Guy Norton in Zagreb -
Croatia's new centre-left coalition government had been hoping that the spending cuts outlined in its draft budget proposal would be enough to retain its investment grade credit ratings and maintain investor confidence. But on February 15, Fitch Ratings poured cold water on this.
The draft budget, sent to parliament on February 13 for approval, envisages nominal spending cuts of HRK3.6bn (€480m), which should help trim Croatia's budget deficit to 2.8% of GDP this year, down sharply on the end-2011 figure of 5.5% of GDP. Among the headline cuts, the government plans to shave HRK1.95n off the country's public sector wage bill by reducing overtime payments and slashing temporary employment contracts, while subsidies to the agriculture sector and the state railway company HZ will be cut by HRK817m and HRK543m respectively.
On the revenue side, the government is looking to raise as much as HRK3.5bn by raising VAT rate from 23% to 25% and is hoping to garner HRK2bn from privatisations, including the sale of stakes in insurer Croatia Osiguranje and savings bank HPB. On the borrowing front, Croatia is looking to raise at least $1.3bn through international bond sales in Japan and the US.
Commenting on the government's financing plans, Prime Minister Zoran Milanovic told state news agency Hina: "This is not the ideal budget proposal, but it's the best we could do. This budget will not lead to an explosion in investment, but without the adopted measures we can't move forward."
Domestically, the government's plans met with a mixed response. The tax hikes came under fire from the main opposition party, the HDZ. Former economy minister, Djuro Popijac, claimed that the tax changes would endanger the country's fragile economic recovery. "I don't know of any example in the world where tax increases have boosted competitiveness. They will worsen conditions for companies and weaken the competitiveness of the economy." His colleague, former prime minister Jadranka Kosor, also weighed in, claiming that the planned budgetary revenues were overestimated by HRK1.5bn, while expenses were underestimated by as much. As a result, she said that the government would soon be forced to revise its financing plans. "It's already obvious that the budget will last only three months and then become history," she said.
HUP, the Croatian employers association, bemoaned the increase in the rate of VAT and the imposition of a new tax on dividend payments, which it said would significantly increase costs for companies and disrupt their business plans. "The HUP can only reiterate once again that we need more radical cuts, implementation of reforms that have been delayed for a long time, and even more significant tax benefits and assistance to the economy. Without that, despite the good course of government measures, the crisis cannot be overcome and there can be no economic growth."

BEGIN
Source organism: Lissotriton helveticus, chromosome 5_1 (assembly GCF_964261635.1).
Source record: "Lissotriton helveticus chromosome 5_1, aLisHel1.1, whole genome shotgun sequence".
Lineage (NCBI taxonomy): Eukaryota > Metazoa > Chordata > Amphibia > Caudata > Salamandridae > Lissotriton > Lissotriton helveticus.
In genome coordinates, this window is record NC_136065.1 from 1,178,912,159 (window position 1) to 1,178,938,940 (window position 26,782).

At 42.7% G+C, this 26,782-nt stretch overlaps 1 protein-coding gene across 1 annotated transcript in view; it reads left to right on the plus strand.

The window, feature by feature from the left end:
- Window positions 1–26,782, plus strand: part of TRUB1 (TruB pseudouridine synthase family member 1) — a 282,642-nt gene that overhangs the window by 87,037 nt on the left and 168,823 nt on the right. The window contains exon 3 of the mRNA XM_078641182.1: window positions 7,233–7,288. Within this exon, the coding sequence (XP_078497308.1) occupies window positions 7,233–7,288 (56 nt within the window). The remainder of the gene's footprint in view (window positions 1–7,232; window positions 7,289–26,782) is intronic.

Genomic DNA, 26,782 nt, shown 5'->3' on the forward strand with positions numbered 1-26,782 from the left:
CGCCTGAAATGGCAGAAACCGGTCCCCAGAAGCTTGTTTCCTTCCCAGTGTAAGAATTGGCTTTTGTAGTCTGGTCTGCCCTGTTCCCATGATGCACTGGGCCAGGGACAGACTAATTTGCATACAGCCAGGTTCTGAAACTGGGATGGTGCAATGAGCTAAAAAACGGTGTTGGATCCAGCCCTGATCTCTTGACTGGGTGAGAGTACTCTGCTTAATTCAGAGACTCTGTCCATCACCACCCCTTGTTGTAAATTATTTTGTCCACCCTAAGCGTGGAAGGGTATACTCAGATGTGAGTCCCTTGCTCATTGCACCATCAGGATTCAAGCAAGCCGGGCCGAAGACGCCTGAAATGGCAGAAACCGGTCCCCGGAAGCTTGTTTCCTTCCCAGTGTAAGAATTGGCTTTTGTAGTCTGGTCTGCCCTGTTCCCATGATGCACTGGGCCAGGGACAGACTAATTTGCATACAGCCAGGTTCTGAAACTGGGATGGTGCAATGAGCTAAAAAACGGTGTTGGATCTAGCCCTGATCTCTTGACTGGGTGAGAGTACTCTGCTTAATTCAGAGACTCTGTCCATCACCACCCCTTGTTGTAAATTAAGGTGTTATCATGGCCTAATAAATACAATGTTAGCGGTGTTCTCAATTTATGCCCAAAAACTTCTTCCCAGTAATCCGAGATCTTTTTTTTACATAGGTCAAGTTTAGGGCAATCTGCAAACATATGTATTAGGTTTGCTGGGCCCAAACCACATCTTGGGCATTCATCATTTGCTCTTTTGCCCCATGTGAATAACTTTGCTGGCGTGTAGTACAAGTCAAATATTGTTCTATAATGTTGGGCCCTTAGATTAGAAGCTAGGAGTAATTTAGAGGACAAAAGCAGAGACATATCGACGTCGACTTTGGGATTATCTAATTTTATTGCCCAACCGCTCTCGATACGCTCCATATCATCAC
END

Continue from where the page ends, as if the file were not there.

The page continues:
It also said that while the reduction in state spending was a step in the right direction, it fell short of its expectations. "We are surprised by the fact that despite announcements that state spending would be reduced by close to HRK5bn... the final budget proposal envisages a much more modest reduction of HRK3.6bn," the HUP said in a statement, adding that the smaller-than-expected spending cuts would be greeted as bad news by the credit rating agencies and financial markets.
Indeed they were. On February 15, Fitch Ratings said the new Croatian government's proposed fiscal and structural reforms presented a mixed picture. "The Croatian government's proposed HRK3.4bn of expenditure cuts, announced in this week's 2012 budget, is encouraging given the need for fiscal consolidation... However, the planned cuts are less than the HRK4.6bn outlined by the government in late January, and risk being seen as diluted as a result," it said.
Fitch rates Croatia 'BBB-' with a negative outlook, and said it expects to conclude its review of the rating by the end of the first quarter.
Fitch also pointed out that the government's GDP growth forecast of 0.8% in 2012 is optimistic - it assumes a contraction of 1% in 2012. Given the uncertain growth prospects in Croatia, there is widespread scepticism whether the government's proposed spending cuts go far enough.
In its most recent review of the Croatian economy, the International Monetary Fund in February warned the country could once again lapse into recession as a result of the weak economic outlook for the Eurozone, the main destination for Croatia's exports. According to the IMF, economic growth could shrink by as much as 1% this year, following an estimated 0.25% increase in 2011. "Croatia faces considerable economic challenges. Growth prospects are weak due to deep-rooted structural rigidities and competitiveness problems. Meanwhile, vulnerabilities are significant, with high external indebtedness and unsustainable public debt dynamics in the absence of fundamental policy changes. Strong linkages to the euro area imply that Croatia is highly susceptible to spillovers from the euro area crisis. The immediate policy priorities should include launching a credible medium-term fiscal consolidation to retain market confidence and restore debt sustainability," it said.
With external debt having exceeded 100% of GDP, the IMF said that without corrective action the government's budget deficit would remain at around 6% of GDP, pushing public sector debt towards 70% of GDP over the medium term.
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